Web services have been a cornerstone in the architecture of enterprise and startup solutions for many years. However, testing the security of web services is still considered a daunting and obscure task for many penetration testers. On the other side of the coin, full knowledge of how to properly secure web services is sporadic in the development community. In this two-hour session the instructor aims to to fill this knowledge gap by first defining and explaining web services and then walking through best practices for both testing and securing them. By the end of the session students should have a good understanding of the difference between SOAP-based and RESTful web services. Students will also understand common attack vectors, which testing tools to use, and best practices for securing web services against these attacks.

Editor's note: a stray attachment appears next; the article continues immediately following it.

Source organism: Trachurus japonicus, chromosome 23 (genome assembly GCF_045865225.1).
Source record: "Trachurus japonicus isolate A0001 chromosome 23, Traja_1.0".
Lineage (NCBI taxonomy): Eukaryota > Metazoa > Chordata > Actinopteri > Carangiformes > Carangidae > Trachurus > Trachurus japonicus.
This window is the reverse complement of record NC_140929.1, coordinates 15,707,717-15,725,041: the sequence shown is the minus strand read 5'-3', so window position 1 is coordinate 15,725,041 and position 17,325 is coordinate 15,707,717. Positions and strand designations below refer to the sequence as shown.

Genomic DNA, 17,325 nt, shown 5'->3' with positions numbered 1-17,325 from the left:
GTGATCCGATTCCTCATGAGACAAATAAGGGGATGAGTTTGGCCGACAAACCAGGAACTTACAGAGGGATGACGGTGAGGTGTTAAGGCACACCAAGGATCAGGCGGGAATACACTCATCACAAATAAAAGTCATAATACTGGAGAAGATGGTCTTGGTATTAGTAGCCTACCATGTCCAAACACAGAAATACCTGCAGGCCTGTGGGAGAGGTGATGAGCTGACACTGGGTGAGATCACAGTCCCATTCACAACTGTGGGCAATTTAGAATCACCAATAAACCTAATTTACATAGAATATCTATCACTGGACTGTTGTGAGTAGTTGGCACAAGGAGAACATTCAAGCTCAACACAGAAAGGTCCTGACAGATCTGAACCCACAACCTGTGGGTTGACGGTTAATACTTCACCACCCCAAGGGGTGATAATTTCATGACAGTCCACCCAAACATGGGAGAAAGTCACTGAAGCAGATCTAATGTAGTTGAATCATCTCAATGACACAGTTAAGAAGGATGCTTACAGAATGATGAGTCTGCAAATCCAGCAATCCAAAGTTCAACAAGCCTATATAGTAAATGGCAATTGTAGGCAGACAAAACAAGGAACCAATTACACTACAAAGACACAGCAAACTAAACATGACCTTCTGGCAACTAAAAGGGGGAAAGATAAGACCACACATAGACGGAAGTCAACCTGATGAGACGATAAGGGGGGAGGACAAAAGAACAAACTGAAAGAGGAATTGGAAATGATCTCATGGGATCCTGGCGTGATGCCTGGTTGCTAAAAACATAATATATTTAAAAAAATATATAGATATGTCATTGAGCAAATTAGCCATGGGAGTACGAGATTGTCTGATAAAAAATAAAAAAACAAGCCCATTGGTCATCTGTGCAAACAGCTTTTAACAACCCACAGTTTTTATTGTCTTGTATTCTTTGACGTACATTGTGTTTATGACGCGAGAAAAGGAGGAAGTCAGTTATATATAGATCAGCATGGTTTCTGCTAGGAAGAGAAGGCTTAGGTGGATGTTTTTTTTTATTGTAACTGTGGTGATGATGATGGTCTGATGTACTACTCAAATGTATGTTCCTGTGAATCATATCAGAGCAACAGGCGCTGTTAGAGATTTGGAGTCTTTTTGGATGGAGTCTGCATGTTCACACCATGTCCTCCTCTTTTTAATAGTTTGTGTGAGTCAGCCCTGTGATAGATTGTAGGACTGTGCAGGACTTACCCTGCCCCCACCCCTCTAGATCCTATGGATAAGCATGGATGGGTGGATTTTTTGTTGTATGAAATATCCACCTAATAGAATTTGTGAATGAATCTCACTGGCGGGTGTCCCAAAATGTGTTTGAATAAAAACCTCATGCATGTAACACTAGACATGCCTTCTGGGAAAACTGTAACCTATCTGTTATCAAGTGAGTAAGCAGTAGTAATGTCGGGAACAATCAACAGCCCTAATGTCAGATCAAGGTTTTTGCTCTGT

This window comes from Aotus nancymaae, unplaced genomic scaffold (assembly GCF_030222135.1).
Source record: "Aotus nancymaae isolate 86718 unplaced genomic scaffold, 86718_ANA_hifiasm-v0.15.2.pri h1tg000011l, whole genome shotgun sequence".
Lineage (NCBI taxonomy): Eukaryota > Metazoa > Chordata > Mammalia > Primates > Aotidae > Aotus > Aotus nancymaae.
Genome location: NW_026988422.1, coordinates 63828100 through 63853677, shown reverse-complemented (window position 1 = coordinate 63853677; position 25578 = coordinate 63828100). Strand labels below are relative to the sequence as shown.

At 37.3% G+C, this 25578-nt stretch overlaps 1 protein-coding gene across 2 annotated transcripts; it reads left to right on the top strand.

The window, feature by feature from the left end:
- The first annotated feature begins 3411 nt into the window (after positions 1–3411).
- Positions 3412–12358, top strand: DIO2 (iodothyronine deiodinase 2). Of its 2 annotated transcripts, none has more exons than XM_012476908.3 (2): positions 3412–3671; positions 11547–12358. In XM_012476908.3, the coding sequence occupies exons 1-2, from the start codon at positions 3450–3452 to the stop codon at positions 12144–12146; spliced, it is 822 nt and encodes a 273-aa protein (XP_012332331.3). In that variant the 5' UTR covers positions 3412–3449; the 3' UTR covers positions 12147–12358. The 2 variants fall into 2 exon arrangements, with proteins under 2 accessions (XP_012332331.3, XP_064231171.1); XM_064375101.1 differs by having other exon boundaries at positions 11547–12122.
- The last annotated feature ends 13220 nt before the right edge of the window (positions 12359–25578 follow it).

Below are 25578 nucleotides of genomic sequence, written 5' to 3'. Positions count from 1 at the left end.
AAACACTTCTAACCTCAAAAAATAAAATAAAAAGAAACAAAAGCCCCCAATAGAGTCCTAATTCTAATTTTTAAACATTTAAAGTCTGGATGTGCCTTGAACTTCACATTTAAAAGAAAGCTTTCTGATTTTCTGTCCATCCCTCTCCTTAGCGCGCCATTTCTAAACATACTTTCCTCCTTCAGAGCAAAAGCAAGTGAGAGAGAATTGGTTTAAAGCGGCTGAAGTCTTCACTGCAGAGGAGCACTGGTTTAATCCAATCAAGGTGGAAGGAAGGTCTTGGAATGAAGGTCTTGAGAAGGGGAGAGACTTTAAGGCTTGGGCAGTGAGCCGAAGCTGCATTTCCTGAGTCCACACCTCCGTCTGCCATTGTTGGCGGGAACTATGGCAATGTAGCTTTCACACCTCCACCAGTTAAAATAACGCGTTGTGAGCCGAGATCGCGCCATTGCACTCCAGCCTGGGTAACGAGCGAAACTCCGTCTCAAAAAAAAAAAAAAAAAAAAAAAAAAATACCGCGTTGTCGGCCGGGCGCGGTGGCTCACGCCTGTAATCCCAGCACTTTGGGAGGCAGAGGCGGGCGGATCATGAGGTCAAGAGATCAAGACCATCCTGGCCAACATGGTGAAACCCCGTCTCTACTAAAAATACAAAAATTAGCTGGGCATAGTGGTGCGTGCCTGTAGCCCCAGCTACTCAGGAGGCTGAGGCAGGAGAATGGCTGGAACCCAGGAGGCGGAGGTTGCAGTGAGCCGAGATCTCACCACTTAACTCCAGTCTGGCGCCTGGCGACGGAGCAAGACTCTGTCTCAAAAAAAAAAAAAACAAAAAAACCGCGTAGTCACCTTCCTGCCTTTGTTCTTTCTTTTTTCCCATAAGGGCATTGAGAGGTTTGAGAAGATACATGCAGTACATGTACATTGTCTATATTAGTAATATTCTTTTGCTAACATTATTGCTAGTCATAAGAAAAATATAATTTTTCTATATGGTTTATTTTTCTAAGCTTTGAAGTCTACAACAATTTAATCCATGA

Jason Gillam is a Principal Security Consultant with Secure Ideas. He has over 15 years of industry experience in enterprise software solutions, system architecture, and application security. Jason has spent most of his career in technical leadership roles ranging from startups to fortune 100 companies and has learned the business acumen necessary to advise everyone from developers to senior executives on security and architecture.
Jason co-built and managed an award-winning ethical hacking program at one of the world's largest financial institutions. He also provided numerous application security training and awareness briefings to a large internal technical audience and led the development of best practices code and documentation for the the same. Jason is especially passionate about integration of security best practices with the SDLC.
Jason holds his GIAC Web-Application Tester certification. He has spoken at several events including the Charlotte-Metro ISSA Summit, multiple BSides events, Hackfest (Canada), and the UNC Charlotte Cyber Symposium. He is also the author of several Burp extensions including CO2 and correlator, and an active contributor to other open-source projects including MobiSec, SamuraiWTF, and Laudanum.